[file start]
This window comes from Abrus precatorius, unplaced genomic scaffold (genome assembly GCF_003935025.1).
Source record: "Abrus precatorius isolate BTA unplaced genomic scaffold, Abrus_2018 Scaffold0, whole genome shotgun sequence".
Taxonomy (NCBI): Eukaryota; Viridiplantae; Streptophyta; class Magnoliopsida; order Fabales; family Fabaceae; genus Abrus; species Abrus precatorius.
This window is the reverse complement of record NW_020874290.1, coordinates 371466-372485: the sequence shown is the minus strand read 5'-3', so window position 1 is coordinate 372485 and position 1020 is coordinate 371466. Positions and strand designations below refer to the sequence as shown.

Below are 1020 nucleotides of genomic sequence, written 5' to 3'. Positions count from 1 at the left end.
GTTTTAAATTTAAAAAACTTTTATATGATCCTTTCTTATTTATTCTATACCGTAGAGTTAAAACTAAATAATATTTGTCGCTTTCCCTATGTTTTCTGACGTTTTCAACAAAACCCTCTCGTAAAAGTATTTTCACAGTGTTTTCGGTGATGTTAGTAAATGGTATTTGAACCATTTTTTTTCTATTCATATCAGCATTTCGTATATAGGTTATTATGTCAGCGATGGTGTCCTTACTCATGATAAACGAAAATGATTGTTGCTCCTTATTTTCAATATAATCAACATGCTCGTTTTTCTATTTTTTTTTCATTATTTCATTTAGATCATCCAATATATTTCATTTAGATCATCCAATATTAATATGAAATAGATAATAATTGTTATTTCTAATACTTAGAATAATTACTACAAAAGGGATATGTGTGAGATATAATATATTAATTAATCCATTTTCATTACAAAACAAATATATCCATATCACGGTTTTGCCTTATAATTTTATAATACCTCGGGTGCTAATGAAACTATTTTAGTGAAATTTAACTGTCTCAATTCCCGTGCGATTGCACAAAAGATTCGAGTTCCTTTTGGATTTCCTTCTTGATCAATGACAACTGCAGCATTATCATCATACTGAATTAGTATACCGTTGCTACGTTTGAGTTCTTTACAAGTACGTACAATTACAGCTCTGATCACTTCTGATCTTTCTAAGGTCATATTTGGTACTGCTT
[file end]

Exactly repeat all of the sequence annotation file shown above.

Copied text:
This window comes from Abrus precatorius, unplaced genomic scaffold (genome assembly GCF_003935025.1).
Source record: "Abrus precatorius isolate BTA unplaced genomic scaffold, Abrus_2018 Scaffold0, whole genome shotgun sequence".
Taxonomy (NCBI): Eukaryota; Viridiplantae; Streptophyta; class Magnoliopsida; order Fabales; family Fabaceae; genus Abrus; species Abrus precatorius.
This window is the reverse complement of record NW_020874290.1, coordinates 371466-372485: the sequence shown is the minus strand read 5'-3', so window position 1 is coordinate 372485 and position 1020 is coordinate 371466. Positions and strand designations below refer to the sequence as shown.

Below are 1020 nucleotides of genomic sequence, written 5' to 3'. Positions count from 1 at the left end.
GTTTTAAATTTAAAAAACTTTTATATGATCCTTTCTTATTTATTCTATACCGTAGAGTTAAAACTAAATAATATTTGTCGCTTTCCCTATGTTTTCTGACGTTTTCAACAAAACCCTCTCGTAAAAGTATTTTCACAGTGTTTTCGGTGATGTTAGTAAATGGTATTTGAACCATTTTTTTTCTATTCATATCAGCATTTCGTATATAGGTTATTATGTCAGCGATGGTGTCCTTACTCATGATAAACGAAAATGATTGTTGCTCCTTATTTTCAATATAATCAACATGCTCGTTTTTCTATTTTTTTTTCATTATTTCATTTAGATCATCCAATATATTTCATTTAGATCATCCAATATTAATATGAAATAGATAATAATTGTTATTTCTAATACTTAGAATAATTACTACAAAAGGGATATGTGTGAGATATAATATATTAATTAATCCATTTTCATTACAAAACAAATATATCCATATCACGGTTTTGCCTTATAATTTTATAATACCTCGGGTGCTAATGAAACTATTTTAGTGAAATTTAACTGTCTCAATTCCCGTGCGATTGCACAAAAGATTCGAGTTCCTTTTGGATTTCCTTCTTGATCAATGACAACTGCAGCATTATCATCATACTGAATTAGTATACCGTTGCTACGTTTGAGTTCTTTACAAGTACGTACAATTACAGCTCTGATCACTTCTGATCTTTCTAAGGTCATATTTGGTACTGCTT